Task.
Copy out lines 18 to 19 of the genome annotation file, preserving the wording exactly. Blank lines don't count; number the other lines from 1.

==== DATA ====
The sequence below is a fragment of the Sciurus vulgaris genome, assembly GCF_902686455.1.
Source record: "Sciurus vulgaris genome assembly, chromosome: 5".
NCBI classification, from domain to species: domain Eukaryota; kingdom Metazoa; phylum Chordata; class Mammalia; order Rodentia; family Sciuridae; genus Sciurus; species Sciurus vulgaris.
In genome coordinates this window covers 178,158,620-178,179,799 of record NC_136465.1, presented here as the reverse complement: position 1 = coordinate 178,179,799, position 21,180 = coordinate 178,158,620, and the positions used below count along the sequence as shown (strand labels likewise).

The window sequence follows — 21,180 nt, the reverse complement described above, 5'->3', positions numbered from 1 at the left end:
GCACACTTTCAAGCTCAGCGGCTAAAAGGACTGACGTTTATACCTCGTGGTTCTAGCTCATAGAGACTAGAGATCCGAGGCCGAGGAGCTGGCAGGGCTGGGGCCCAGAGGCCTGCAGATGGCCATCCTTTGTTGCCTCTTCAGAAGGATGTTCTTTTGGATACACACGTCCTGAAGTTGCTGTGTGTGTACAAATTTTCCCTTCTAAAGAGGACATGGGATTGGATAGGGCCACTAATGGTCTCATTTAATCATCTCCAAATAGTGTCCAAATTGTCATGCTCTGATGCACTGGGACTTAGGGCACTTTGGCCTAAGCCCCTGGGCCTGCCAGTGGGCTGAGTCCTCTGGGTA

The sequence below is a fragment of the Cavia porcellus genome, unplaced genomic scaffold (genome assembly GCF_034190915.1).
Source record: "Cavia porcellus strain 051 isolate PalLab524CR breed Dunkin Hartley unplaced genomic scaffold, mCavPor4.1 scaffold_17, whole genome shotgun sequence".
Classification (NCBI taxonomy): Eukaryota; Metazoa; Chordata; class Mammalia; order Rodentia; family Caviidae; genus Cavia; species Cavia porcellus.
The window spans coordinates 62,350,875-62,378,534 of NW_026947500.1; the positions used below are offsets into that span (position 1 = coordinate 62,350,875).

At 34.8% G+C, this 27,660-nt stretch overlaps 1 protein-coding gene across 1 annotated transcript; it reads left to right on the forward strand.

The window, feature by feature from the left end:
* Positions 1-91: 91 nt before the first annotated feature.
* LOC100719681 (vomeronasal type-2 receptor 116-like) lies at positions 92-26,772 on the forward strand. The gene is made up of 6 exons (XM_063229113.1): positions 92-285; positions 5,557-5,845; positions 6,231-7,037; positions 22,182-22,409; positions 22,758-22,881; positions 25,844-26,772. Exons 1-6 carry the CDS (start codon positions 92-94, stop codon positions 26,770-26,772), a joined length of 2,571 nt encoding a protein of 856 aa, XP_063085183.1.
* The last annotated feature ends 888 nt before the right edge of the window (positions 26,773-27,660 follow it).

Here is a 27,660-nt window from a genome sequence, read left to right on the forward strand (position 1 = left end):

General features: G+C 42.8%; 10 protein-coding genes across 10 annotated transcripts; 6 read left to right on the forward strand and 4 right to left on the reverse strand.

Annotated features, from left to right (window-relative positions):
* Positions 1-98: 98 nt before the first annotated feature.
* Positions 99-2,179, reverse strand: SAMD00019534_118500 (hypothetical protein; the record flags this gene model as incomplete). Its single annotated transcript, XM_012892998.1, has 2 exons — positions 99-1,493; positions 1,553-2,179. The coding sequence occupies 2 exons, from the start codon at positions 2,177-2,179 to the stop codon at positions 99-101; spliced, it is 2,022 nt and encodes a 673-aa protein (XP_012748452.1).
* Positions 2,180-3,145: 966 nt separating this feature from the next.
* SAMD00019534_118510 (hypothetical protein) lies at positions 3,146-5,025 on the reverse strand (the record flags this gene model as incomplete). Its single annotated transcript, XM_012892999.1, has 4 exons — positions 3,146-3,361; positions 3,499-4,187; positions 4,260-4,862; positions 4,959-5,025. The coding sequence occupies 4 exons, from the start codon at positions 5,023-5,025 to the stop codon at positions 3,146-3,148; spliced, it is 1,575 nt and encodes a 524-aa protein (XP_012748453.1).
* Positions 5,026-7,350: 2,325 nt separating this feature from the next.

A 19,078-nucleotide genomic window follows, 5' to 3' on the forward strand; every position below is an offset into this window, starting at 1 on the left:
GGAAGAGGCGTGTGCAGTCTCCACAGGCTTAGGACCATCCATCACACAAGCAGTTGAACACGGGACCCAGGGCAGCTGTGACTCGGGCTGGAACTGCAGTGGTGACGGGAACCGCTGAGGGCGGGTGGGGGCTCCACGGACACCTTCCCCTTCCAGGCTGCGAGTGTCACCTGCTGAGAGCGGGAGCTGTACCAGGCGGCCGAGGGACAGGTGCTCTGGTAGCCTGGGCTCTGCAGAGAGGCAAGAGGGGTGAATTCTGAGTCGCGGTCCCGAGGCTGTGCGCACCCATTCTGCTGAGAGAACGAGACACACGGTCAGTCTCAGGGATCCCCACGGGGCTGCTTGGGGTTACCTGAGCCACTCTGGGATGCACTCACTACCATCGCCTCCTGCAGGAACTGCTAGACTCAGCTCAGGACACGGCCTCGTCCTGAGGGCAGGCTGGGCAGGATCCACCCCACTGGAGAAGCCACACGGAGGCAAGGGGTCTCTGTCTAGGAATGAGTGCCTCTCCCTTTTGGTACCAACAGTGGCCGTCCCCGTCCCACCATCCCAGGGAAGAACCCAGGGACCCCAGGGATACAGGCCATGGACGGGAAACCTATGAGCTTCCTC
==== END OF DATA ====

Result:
Annotated features, from left to right (window-relative positions):
* Positions 1-98: 98 nt before the first annotated feature.